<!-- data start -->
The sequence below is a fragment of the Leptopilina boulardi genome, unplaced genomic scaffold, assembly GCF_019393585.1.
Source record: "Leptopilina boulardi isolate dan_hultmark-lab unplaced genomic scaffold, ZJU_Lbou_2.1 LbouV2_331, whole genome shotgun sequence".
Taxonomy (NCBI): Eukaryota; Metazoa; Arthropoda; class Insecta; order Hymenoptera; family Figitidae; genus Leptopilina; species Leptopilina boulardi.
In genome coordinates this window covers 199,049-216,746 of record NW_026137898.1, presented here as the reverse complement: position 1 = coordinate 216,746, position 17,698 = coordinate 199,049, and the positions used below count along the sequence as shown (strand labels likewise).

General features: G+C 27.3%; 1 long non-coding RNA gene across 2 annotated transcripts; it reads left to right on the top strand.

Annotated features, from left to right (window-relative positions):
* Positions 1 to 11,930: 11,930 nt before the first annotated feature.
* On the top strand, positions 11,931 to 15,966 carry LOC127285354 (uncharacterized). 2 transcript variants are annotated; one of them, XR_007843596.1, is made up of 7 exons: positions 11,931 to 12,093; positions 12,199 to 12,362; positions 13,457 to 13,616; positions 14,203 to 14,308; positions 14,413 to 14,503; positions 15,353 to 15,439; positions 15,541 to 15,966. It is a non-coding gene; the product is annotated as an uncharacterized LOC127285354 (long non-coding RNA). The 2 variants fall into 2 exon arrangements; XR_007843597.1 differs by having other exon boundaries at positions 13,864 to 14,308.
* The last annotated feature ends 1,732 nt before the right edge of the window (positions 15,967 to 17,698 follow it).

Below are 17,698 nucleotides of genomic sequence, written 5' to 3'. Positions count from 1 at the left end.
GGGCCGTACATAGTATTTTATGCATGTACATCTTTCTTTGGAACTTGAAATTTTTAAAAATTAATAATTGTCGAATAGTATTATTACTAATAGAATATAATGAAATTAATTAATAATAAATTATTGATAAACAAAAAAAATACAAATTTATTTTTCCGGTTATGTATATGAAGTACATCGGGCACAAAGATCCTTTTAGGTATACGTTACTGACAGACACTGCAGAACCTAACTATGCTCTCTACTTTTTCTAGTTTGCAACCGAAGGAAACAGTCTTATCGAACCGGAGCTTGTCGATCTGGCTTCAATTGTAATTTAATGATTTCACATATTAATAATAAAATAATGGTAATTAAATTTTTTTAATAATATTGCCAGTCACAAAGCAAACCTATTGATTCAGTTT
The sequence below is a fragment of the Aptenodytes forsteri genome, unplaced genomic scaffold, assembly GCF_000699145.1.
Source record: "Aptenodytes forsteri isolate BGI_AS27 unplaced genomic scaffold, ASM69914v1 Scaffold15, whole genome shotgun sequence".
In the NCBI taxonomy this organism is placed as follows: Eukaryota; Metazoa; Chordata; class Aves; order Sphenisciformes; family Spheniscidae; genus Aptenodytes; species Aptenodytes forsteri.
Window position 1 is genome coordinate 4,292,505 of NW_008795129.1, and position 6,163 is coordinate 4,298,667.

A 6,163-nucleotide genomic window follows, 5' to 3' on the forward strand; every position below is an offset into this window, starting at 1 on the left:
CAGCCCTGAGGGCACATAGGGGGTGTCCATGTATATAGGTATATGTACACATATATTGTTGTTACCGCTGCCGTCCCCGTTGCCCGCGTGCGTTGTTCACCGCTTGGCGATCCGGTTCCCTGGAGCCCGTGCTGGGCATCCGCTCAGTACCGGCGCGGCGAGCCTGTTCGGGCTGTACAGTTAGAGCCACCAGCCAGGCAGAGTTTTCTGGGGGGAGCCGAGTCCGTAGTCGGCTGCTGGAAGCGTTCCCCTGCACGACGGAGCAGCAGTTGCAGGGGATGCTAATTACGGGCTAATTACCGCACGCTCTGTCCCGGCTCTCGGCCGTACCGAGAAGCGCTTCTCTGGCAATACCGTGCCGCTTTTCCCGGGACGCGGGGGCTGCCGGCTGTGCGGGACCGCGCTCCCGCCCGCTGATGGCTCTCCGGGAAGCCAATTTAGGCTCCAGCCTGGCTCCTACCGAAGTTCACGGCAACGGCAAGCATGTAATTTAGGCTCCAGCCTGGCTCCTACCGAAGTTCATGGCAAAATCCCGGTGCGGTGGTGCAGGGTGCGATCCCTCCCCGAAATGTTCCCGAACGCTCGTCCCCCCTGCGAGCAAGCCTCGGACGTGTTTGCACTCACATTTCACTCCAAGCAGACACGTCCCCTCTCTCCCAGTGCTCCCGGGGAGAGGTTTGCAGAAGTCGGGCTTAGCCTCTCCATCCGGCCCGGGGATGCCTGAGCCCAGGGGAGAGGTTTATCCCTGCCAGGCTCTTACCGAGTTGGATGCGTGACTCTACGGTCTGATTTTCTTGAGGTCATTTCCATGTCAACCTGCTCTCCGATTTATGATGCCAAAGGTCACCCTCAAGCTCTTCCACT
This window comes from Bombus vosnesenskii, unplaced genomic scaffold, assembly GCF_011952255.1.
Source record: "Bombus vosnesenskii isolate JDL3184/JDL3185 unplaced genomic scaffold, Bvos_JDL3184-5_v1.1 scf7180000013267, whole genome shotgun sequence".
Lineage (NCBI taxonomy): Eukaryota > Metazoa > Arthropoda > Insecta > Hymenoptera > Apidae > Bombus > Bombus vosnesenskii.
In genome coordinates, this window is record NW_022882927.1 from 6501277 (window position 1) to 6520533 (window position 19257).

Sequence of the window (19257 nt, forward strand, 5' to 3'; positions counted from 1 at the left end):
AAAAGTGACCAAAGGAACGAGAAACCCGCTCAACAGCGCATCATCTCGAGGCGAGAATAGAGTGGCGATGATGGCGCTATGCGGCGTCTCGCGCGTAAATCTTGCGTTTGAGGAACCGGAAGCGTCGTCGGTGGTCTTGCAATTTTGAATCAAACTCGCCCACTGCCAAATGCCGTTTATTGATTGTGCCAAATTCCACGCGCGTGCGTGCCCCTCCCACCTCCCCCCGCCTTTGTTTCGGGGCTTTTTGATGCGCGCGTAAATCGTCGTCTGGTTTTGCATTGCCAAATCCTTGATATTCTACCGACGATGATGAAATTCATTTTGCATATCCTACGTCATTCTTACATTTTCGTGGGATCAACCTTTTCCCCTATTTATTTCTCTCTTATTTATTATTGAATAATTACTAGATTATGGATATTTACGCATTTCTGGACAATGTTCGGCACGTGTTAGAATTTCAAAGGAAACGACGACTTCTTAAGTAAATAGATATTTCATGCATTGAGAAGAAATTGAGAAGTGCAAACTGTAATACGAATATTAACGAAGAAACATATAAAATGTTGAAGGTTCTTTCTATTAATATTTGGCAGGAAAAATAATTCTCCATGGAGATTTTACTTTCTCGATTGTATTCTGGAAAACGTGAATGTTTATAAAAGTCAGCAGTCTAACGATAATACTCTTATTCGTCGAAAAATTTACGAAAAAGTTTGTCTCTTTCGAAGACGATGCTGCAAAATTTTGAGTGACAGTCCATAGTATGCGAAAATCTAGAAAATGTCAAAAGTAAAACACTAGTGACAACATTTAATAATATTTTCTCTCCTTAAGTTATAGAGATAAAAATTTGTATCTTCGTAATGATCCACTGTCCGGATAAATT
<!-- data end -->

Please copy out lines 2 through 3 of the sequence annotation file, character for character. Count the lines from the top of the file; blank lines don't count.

Source record: "Leptopilina boulardi isolate dan_hultmark-lab unplaced genomic scaffold, ZJU_Lbou_2.1 LbouV2_331, whole genome shotgun sequence".
Taxonomy (NCBI): Eukaryota; Metazoa; Arthropoda; class Insecta; order Hymenoptera; family Figitidae; genus Leptopilina; species Leptopilina boulardi.